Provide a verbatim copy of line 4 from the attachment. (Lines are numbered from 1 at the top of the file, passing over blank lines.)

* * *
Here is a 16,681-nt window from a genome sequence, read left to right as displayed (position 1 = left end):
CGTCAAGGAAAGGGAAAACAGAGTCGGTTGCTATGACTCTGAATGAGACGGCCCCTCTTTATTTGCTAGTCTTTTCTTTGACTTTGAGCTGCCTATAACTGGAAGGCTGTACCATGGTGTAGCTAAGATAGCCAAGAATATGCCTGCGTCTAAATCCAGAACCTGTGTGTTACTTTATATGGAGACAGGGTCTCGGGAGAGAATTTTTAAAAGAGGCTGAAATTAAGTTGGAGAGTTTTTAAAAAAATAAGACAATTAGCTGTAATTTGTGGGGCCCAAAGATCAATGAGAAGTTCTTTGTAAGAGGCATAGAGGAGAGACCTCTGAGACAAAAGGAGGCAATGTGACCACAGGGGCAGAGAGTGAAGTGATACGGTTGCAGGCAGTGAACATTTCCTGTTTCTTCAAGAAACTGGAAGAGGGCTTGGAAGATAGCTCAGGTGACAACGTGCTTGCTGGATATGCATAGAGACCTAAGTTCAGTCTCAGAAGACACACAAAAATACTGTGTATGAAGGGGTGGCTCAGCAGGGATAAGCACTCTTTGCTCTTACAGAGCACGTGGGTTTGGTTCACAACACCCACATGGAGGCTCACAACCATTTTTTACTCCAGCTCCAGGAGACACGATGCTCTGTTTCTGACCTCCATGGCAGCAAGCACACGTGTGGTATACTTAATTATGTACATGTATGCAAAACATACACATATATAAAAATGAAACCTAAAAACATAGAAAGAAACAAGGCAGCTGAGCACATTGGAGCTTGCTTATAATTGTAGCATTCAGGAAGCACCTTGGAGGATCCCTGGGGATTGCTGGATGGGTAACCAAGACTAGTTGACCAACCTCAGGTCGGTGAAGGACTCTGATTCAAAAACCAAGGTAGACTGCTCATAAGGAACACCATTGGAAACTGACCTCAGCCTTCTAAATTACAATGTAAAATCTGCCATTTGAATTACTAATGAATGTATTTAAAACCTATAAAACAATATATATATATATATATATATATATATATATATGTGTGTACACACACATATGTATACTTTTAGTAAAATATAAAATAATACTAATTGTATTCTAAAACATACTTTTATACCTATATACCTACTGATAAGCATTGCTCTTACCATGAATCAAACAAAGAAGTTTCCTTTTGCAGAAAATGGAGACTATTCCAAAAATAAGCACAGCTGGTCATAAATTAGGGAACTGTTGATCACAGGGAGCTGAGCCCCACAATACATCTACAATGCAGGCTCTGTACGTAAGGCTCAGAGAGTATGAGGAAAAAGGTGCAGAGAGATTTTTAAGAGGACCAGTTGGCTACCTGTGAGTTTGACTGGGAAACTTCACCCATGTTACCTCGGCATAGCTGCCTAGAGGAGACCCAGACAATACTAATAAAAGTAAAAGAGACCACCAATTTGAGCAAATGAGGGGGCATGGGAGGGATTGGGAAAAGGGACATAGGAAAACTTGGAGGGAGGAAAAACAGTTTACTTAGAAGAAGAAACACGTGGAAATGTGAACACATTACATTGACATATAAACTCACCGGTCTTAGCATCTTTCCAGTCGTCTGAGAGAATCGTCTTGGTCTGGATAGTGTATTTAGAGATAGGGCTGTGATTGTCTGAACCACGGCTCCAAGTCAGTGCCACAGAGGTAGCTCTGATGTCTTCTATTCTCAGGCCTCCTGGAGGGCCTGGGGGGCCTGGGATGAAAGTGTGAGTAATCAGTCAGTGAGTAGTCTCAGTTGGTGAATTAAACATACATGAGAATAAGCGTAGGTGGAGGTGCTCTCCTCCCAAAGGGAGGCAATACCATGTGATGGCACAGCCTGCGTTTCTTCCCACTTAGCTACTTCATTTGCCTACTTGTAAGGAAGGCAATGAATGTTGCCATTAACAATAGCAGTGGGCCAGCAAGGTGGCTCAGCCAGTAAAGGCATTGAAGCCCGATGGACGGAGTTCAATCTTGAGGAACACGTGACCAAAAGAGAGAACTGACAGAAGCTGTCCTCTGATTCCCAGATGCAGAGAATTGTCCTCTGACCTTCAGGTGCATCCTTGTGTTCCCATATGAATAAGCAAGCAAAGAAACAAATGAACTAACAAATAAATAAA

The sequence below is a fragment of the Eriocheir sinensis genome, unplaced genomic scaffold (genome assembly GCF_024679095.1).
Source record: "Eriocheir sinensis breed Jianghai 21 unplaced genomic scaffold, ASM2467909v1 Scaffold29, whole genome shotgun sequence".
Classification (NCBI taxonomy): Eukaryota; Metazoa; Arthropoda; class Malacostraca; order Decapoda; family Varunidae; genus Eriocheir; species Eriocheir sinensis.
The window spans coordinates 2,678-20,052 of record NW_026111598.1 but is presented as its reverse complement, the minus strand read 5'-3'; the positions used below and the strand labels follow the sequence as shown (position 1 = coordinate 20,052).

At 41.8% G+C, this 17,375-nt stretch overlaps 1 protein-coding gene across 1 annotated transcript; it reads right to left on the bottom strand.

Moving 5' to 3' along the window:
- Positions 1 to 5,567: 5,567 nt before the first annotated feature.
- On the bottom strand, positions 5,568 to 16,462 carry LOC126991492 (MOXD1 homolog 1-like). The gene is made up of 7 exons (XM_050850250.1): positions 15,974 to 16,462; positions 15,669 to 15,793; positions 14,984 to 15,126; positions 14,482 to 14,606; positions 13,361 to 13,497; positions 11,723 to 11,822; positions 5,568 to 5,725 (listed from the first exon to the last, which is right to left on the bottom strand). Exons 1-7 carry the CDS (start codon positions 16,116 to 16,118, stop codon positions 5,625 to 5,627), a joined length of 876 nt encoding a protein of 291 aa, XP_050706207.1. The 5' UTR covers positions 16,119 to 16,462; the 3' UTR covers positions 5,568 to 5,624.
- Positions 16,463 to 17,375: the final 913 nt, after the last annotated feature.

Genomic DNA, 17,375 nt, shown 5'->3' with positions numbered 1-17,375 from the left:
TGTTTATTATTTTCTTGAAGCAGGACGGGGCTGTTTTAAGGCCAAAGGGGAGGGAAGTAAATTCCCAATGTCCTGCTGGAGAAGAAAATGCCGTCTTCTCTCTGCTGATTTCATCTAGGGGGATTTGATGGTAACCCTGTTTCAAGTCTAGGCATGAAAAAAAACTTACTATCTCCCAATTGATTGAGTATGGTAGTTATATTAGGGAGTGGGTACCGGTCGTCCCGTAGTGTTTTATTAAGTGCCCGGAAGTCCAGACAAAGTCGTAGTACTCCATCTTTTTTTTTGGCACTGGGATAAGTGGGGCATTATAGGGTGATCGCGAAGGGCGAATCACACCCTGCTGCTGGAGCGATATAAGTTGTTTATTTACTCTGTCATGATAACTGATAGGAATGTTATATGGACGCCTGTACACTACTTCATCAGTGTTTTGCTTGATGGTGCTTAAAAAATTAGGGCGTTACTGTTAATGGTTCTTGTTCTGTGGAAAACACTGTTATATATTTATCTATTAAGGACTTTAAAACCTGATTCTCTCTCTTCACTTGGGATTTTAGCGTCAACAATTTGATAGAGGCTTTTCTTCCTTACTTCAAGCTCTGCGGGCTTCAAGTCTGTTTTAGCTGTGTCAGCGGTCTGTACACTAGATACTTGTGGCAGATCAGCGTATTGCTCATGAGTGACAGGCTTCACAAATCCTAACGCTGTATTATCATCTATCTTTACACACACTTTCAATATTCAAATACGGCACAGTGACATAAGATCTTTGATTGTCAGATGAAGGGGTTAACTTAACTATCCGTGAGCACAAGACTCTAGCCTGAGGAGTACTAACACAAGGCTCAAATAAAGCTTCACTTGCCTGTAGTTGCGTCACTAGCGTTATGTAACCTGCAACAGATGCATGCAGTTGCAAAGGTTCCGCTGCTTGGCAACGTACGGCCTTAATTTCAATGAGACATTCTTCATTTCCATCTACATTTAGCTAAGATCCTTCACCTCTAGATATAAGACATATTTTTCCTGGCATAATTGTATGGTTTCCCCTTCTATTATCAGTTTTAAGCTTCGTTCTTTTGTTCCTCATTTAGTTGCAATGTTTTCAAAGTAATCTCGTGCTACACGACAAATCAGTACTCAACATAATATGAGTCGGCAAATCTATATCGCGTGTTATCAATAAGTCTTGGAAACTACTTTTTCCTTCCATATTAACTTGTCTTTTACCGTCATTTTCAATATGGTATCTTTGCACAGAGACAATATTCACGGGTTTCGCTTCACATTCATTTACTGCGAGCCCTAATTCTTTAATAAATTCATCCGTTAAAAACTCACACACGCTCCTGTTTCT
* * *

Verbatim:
Source record: "Eriocheir sinensis breed Jianghai 21 unplaced genomic scaffold, ASM2467909v1 Scaffold29, whole genome shotgun sequence".